This article was updated on July 24, 2018.
We live in a global economy, so it makes sense for organizations to decide to grow into other parts of the world. However, there are cultural barriers with global expansion that HR is invariably left to handle. When expansion happens rapidly, you have additional challenges to meet and conquer. Here's how:
Learning the Language
When you open an office in a new part of the world, should you send a long-term employee from another office, or should you hire from the outside? Your decision here can have long-term implications not only in the new office but also on the health of the organization as a whole. Remember that culture plays a huge role in the success of any business, and you can't simply transfer the culture from your home office to a new country.
If you decide to transfer a current employee to the new post, they'll need some cultural training. While many global organizations operate in English at least at the leadership level, someone that can understand the local language will be a huge boon.
Catching up on Culture
Culture means different business norms and business laws. In Switzerland, both employee and employer are required to give three months notice before terminating a business relationship that has lasted more than nine years. In China, you must grant all government officials a high level of respect, or you may be considered rude. Each country has laws and norms and not abiding by them can result in broken laws and unhappy employees. If you choose leadership from outside the culture, make sure they're well trained.
Conversely, if you hire someone locally, they need to be brought up to speed on your culture. While not all concepts will transfer, key items must, and HR must make sure of this. Bring the new person into the home office for training and let them experience how things operate. Then, encourage them to have an open dialogue about what will and won't work abroad.
Anytime you open a new office, there are challenges. Many organizations begin their expansion by sending out salespeople to the new location. Even salespeople who speak the local language won't have a handle on all the differences, however. English is a common language in India and usable in the office, but most likely you'll need to speak Hindi when meeting with people outside the corporate world. The Portuguese spoken in Brazil will differ from the Portuguese spoken in Portugal, while a thumbs up can mean "great" or be inappropriate depending on where you are.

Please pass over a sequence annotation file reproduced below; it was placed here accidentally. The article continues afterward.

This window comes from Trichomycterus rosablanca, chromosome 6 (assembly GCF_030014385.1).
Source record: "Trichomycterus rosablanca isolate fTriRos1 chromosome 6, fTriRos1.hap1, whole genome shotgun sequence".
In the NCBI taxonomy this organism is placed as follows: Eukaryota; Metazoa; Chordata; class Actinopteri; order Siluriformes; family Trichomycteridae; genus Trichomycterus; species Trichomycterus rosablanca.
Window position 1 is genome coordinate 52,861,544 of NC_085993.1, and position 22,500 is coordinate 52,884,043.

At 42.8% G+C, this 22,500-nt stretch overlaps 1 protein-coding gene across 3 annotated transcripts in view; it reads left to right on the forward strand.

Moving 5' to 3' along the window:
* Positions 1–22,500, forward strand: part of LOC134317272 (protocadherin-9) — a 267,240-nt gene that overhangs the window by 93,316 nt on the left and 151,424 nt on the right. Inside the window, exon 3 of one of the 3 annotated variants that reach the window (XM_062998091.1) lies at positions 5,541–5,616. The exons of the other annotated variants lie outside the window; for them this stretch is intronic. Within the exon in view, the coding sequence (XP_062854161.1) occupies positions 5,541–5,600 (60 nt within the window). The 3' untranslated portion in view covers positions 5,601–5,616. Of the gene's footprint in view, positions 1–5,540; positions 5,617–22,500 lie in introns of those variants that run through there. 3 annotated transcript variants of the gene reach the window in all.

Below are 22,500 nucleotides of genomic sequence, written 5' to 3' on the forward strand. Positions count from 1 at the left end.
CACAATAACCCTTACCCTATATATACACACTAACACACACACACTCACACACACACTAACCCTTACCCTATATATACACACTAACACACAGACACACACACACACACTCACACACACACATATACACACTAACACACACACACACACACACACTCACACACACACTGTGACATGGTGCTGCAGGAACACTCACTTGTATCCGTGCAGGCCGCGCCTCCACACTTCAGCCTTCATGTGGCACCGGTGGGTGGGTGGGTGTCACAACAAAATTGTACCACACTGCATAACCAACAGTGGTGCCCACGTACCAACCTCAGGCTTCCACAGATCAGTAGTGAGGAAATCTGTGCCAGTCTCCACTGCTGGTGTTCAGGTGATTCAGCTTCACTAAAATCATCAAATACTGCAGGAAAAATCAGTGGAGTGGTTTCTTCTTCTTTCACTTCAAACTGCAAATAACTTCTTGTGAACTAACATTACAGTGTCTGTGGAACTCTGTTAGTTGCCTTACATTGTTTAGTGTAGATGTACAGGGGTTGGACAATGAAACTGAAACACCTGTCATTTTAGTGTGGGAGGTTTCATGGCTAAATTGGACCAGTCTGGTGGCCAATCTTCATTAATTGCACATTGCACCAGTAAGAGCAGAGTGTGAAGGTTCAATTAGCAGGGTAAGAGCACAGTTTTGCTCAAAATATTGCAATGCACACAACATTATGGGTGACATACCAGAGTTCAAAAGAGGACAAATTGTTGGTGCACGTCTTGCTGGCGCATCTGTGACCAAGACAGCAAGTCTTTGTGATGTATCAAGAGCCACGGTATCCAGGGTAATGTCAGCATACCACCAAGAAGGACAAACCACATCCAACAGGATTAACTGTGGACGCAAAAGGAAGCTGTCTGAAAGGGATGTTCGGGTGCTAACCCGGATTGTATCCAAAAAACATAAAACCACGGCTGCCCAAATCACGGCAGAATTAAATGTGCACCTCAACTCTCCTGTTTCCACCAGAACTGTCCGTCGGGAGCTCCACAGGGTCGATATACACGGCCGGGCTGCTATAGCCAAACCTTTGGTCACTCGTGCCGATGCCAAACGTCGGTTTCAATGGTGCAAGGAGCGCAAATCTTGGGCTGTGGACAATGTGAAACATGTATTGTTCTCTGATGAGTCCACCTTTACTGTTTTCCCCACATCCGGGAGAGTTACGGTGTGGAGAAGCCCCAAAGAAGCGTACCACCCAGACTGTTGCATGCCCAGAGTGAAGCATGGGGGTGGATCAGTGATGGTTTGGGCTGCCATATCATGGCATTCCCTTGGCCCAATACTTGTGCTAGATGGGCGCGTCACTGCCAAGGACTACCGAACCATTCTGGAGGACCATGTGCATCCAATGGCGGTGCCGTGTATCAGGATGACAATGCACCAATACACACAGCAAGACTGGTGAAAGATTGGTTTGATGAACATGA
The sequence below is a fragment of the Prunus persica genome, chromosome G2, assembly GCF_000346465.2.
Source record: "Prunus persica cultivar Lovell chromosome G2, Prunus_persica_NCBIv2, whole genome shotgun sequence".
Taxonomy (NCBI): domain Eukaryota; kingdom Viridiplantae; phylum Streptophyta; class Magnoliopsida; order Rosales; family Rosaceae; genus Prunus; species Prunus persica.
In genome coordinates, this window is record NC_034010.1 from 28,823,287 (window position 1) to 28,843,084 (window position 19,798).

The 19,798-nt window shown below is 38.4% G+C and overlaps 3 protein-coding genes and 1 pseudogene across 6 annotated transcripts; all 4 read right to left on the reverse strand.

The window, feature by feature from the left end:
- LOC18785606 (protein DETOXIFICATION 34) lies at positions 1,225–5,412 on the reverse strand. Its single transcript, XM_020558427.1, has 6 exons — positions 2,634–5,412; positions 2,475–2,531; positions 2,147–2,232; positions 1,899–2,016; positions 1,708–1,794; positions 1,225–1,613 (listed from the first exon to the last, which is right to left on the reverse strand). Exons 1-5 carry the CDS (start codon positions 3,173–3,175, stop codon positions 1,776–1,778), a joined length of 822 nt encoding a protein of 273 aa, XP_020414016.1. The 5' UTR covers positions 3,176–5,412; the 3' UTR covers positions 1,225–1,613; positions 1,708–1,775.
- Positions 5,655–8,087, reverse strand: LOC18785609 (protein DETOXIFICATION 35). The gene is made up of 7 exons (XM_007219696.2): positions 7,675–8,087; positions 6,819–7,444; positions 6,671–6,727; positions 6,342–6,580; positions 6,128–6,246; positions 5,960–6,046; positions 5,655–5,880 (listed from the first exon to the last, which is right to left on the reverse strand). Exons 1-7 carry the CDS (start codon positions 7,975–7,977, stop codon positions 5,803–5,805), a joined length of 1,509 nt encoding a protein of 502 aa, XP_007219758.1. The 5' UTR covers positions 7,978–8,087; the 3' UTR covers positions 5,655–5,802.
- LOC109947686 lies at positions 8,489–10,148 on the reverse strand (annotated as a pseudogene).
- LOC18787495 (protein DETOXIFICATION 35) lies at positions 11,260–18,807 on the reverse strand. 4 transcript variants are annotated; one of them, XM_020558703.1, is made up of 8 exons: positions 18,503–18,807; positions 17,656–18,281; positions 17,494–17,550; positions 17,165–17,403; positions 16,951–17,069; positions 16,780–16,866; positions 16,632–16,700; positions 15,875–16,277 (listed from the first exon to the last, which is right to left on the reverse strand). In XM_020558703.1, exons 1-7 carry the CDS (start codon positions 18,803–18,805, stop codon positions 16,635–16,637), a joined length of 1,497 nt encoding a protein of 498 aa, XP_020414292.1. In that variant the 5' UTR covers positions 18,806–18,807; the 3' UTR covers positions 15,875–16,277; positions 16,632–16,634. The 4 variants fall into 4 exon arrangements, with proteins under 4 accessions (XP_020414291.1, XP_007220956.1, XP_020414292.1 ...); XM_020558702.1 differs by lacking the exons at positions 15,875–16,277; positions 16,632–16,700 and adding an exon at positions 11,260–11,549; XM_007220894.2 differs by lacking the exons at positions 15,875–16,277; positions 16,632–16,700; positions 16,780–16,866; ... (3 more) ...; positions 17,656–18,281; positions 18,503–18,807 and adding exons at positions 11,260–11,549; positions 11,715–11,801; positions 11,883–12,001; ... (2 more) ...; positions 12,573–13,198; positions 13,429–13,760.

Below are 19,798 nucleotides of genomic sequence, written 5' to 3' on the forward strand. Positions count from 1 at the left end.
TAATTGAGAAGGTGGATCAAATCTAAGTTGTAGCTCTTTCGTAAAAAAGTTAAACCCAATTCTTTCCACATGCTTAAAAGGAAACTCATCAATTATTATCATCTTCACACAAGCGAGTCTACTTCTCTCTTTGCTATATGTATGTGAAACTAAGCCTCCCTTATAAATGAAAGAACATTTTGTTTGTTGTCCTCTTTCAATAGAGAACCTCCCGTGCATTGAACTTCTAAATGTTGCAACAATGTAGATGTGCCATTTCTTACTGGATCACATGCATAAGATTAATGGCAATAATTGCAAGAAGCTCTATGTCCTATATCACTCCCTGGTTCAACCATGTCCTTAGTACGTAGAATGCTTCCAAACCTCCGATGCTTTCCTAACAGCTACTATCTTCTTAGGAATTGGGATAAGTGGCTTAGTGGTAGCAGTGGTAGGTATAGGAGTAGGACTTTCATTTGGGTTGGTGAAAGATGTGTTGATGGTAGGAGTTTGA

You've got a global reputation to maintain, and that means you need to hold the new office to global standards. Does your organization have a policy of equal opportunity hiring? Per an article in Thanhnien News, in Vietnam, 20 percent of job listings request a specific gender — usually male.
It's your job to get ahead of these country-to-country nuances.
Focus on Family
If you transfer people in, their family members have to adjust to a new culture, too. New schools, new doctors, new everything — in a language and culture they are unfamiliar with. Any successful global expansion will involve support for the whole family.
When Novartis transfers people to their headquarters in Basel, Switzerland, they often provide relocation services that include language training for the trailing spouse and suggestions of expat groups to join.
If you expect people to stay in the office for lunch instead of going home for the big family meal, as is their custom, this will affect work flow and/or morale. Or if you want to hire based on qualifications in a country that generally uses nepotism, you'll face conflicts.
The most important task HR leadership has during global expansion is to learn as much about the country and culture as possible before beginning the hiring process. This way, you'll be prepared for any instances of cultural barriers with global expansion, allowing you to get the right people in the right roles.
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